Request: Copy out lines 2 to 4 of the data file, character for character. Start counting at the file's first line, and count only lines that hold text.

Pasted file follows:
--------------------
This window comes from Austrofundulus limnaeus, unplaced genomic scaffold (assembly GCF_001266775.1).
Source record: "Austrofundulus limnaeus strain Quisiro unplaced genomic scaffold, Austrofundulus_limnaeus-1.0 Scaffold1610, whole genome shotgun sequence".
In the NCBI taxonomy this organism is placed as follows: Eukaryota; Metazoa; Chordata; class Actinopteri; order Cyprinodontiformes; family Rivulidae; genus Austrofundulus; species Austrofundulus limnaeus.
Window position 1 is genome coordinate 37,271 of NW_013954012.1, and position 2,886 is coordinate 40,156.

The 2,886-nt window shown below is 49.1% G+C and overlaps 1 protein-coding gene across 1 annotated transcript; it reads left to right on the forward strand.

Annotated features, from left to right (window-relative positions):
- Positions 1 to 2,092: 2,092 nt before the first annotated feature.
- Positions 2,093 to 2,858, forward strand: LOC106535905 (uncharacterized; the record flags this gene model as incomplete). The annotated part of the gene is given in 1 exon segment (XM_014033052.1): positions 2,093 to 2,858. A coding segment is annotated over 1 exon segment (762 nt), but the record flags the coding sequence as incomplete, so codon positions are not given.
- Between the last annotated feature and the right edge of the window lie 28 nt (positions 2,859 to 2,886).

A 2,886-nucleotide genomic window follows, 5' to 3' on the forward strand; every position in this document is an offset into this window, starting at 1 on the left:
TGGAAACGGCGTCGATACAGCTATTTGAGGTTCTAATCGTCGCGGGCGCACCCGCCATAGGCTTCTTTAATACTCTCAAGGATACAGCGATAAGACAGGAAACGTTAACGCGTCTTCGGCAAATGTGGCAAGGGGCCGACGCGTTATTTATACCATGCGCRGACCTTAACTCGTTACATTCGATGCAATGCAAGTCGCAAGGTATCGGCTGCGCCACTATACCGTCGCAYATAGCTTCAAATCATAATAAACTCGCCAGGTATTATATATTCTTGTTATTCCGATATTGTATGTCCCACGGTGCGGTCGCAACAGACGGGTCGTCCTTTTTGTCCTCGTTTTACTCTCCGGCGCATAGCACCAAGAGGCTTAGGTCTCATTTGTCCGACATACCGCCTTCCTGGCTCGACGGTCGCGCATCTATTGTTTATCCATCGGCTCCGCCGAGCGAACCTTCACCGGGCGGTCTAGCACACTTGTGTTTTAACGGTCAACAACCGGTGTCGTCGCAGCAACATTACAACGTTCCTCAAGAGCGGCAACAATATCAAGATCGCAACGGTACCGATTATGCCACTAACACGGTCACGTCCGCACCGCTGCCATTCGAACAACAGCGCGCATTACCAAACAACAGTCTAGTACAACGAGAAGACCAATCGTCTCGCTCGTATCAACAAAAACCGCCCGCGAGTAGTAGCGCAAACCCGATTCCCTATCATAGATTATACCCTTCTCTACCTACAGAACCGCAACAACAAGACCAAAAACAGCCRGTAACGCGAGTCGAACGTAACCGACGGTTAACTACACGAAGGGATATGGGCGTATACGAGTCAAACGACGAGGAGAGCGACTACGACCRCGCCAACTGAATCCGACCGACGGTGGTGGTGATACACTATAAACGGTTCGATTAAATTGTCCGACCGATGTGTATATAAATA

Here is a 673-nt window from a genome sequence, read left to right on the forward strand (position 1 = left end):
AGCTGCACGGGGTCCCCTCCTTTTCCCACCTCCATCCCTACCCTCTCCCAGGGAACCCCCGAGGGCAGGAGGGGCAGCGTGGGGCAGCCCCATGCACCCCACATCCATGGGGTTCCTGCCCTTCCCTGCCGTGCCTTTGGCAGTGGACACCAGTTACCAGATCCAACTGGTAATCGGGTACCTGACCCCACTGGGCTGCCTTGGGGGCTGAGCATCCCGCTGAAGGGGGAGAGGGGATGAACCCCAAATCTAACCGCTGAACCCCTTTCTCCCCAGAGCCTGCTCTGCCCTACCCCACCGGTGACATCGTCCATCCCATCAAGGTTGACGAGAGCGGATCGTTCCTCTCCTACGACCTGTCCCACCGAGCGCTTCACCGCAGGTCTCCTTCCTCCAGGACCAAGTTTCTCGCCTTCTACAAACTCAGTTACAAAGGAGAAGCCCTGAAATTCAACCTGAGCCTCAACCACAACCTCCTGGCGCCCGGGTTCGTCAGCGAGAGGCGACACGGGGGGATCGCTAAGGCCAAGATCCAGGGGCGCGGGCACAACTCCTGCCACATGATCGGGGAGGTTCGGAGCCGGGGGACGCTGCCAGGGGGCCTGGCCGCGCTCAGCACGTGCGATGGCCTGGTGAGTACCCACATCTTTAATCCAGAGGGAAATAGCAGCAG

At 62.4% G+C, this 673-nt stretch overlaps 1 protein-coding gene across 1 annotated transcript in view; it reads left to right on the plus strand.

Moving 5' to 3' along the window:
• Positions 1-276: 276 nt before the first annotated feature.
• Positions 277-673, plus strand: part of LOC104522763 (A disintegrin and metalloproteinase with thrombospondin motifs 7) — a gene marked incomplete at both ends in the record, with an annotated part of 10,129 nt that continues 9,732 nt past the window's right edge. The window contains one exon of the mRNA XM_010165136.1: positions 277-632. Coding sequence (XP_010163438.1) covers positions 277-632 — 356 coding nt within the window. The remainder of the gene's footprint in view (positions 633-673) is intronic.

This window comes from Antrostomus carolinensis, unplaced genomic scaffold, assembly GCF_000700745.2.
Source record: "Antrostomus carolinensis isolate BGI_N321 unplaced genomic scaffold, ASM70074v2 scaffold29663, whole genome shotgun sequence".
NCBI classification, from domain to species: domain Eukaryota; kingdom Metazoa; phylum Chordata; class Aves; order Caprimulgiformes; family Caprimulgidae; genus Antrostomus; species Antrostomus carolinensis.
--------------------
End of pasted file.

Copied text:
Source record: "Austrofundulus limnaeus strain Quisiro unplaced genomic scaffold, Austrofundulus_limnaeus-1.0 Scaffold1610, whole genome shotgun sequence".
In the NCBI taxonomy this organism is placed as follows: Eukaryota; Metazoa; Chordata; class Actinopteri; order Cyprinodontiformes; family Rivulidae; genus Austrofundulus; species Austrofundulus limnaeus.
Window position 1 is genome coordinate 37,271 of NW_013954012.1, and position 2,886 is coordinate 40,156.